I scream. You scream. We all scream for Howard Dean. Or maybe at him.
If you don’t know what the “Dean Scream” is, I highly encourage you to google it and watch the video; over and over again, and then watch Dave Chappelle’s rendition of it.
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Dean, who served as governor of Vermont for 12 years, was the front-runner in the 2004 Democratic presidential primary until he opened his mouth and issued a sound so jarring that it caused millions of birds to fly themselves into buildings, dogs to howl and satellites to fall from the sky.
It also ruined his presidential bid.
Before that, Dean had raised more money than all other candidates that year, including the Democratic nominee John Kerry. Dean realized the potential of internet fundraising.
Obama would use the internet fundraising in 2008 to break fundraising records, and last year Sen. Bernie Sanders was able to compete with Clinton’s mega-donors by amassing an army of supporters who made small contributions averaging $27.
Dean then became chairman of the DNC in 2005. He presided over the Democrats’ coup in the 2006 midterms, when they captured both the House of Representatives and the Senate.
In fact, it was Dean’s “50-state Strategy,” where Democratic candidates sought to take seats in deep red states, that helped the Dems to victory that year.
Dean is now in contention to become chair of a shellshocked Democratic party that needs to figure out what it represents and how it can win elections.
As chair of the DNC, he may be able to engineer a stunning counterattack against the Republicans once more. Dean is also the wrong pick to be the DNC chair.
As my roommate told me, “Howard Dean would be a great pick … if they want to kill the party.”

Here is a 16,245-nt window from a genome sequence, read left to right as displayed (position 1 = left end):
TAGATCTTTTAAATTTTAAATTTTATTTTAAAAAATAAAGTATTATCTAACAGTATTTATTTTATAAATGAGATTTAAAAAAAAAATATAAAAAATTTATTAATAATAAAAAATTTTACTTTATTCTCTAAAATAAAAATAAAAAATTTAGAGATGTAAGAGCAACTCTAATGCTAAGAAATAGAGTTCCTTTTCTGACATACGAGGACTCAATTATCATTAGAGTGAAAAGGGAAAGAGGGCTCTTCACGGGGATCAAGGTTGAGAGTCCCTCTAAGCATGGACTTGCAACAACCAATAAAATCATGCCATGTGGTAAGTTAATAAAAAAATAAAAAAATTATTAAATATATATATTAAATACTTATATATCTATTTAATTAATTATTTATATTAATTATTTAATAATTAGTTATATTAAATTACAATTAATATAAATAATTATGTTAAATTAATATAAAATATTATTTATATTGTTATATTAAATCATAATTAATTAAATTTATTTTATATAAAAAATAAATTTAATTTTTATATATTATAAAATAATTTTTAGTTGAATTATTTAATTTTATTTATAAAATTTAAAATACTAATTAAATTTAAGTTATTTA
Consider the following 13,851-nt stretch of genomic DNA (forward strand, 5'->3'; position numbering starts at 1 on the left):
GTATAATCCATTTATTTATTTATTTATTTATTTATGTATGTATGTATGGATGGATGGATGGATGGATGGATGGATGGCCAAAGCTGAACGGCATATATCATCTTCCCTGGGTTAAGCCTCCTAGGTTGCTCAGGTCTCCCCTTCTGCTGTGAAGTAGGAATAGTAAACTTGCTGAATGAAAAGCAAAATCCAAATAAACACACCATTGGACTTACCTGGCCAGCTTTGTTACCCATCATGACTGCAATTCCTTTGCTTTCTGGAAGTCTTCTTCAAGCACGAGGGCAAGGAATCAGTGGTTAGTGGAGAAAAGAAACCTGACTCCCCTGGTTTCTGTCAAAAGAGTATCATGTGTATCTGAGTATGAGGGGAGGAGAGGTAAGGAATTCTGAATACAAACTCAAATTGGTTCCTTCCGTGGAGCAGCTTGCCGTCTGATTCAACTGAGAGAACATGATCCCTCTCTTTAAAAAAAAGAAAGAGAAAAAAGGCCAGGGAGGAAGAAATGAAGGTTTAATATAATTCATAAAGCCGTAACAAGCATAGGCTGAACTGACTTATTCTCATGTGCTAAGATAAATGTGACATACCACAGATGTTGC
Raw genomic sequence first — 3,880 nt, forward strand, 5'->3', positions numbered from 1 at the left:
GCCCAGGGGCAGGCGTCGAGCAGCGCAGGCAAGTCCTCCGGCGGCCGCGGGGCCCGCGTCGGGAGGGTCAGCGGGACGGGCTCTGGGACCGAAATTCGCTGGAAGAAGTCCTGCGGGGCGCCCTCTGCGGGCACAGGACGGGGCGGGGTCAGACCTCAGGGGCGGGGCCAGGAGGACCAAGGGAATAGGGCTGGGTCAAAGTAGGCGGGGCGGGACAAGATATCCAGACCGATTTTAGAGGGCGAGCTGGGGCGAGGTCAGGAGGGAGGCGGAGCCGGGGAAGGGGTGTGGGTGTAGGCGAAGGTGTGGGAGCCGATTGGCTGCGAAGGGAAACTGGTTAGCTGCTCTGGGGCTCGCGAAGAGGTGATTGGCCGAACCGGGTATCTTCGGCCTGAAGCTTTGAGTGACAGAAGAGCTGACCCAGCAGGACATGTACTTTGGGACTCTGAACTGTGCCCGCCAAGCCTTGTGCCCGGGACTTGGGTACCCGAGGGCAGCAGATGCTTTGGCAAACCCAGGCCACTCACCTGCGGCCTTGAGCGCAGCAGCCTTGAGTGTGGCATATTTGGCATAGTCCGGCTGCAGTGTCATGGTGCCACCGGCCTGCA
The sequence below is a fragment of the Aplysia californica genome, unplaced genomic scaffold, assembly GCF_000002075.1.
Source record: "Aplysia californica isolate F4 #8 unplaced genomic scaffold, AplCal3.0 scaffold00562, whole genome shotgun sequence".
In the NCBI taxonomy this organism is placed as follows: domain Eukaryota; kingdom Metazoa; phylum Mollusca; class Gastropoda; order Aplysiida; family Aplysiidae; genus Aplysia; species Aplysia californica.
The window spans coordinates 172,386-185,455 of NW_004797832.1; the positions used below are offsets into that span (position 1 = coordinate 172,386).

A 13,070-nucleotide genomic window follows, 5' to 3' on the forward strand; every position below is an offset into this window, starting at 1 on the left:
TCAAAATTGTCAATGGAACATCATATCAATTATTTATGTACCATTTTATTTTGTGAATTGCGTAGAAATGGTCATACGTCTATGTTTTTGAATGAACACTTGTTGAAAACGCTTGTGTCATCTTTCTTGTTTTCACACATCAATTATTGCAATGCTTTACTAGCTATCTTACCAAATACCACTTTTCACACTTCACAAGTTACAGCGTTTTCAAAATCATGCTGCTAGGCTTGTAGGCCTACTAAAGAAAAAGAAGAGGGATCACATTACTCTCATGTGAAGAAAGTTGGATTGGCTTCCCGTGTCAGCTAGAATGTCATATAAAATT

Although he has a proven track record, Dean is part of the old guard of the Democratic party. He endorsed Clinton over Sanders, his Vermont compatriot, a betrayal of his state and his principles.
Dean, who once supported single payer healthcare, came out against Bernie’s single-payer plan. It might have had something to do with the fact that he works for a Washington lobbying firm called Dentons which represents big pharma.
Dean has gone through the revolving door, and I say, let him keep spinning. The Democrats need new blood, new ideas and new leadership.
Bernie has endorsed Minnesota Rep. Keith Ellison, the first Muslim to be elected to Congress. Ellison at this time is a strong contender to become the chair of the party, having gotten the support of Bernie, Sen. Elizabeth Warren and even centrist Sen. Chuck Schumer.
Dean said the DNC chair should be a full time job, and a sitting member of Congress like Ellison, or former chair Rep. Debbie Wasserman Schultz, cannot dedicate all their time to that job, in a Nov. 15 interview with NPR.
He called for unity within the party and said we should avoid “a bloodbath between Clinton and Bernie supporters.”
I disagree. Now is the time to fight it out and figure out how we can win. Now is the time to exorcise those corporate elements from the party, like Howard Dean.
Besides Dean, the Democrats should consider new leadership in the House and Senate. Schumer, assuming the place of the retiring Sen. Harry Reid, represents corporate interests. Blackstone, the massive investment firm, is one of his top donors. Weapons maker Lockheed Martin is another.
Rep. Nancy Pelosi is a limousine liberal who accomplished very little when she was the Speaker of the House. Pelosi raises money from a vast list of donors that include Alphabet and Facebook.
If the Democrats want to walk the walk they need to stop accepting contributions from large corporate interests.
Bernie Sanders proved that you don’t need big donors to finance a campaign. The Democratic party should focus on raising money from its base, not from wealthy liberals and powerful special interests. Divorcing themselves from these big monied interests is vital if they want to represent themselves as the party of the people.
As Howard Dean once said: Eeeeeeaaaaaaaaahhhhhhhhh!